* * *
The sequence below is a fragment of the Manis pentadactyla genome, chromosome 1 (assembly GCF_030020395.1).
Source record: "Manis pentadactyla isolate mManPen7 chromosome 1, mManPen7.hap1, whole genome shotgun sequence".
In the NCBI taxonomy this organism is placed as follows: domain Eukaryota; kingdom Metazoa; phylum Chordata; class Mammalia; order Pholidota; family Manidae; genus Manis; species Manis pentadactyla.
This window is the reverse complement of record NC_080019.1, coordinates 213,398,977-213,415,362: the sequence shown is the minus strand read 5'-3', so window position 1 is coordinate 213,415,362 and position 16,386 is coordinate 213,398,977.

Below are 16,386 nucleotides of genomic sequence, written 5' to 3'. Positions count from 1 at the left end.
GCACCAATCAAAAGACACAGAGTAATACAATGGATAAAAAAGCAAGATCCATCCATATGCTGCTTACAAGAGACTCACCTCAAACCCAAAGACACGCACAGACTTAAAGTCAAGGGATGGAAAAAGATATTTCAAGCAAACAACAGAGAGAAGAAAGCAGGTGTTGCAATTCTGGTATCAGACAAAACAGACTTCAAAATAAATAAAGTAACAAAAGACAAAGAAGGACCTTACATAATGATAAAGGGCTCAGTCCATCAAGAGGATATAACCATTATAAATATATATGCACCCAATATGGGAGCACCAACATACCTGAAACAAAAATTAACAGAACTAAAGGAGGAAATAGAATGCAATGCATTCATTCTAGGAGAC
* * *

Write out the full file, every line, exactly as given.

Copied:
The sequence below is a fragment of the Manis pentadactyla genome, chromosome 1 (assembly GCF_030020395.1).
Source record: "Manis pentadactyla isolate mManPen7 chromosome 1, mManPen7.hap1, whole genome shotgun sequence".
In the NCBI taxonomy this organism is placed as follows: domain Eukaryota; kingdom Metazoa; phylum Chordata; class Mammalia; order Pholidota; family Manidae; genus Manis; species Manis pentadactyla.
This window is the reverse complement of record NC_080019.1, coordinates 213,398,977-213,415,362: the sequence shown is the minus strand read 5'-3', so window position 1 is coordinate 213,415,362 and position 16,386 is coordinate 213,398,977.

Below are 16,386 nucleotides of genomic sequence, written 5' to 3'. Positions count from 1 at the left end.
GCACCAATCAAAAGACACAGAGTAATACAATGGATAAAAAAGCAAGATCCATCCATATGCTGCTTACAAGAGACTCACCTCAAACCCAAAGACACGCACAGACTTAAAGTCAAGGGATGGAAAAAGATATTTCAAGCAAACAACAGAGAGAAGAAAGCAGGTGTTGCAATTCTGGTATCAGACAAAACAGACTTCAAAATAAATAAAGTAACAAAAGACAAAGAAGGACCTTACATAATGATAAAGGGCTCAGTCCATCAAGAGGATATAACCATTATAAATATATATGCACCCAATATGGGAGCACCAACATACCTGAAACAAAAATTAACAGAACTAAAGGAGGAAATAGAATGCAATGCATTCATTCTAGGAGAC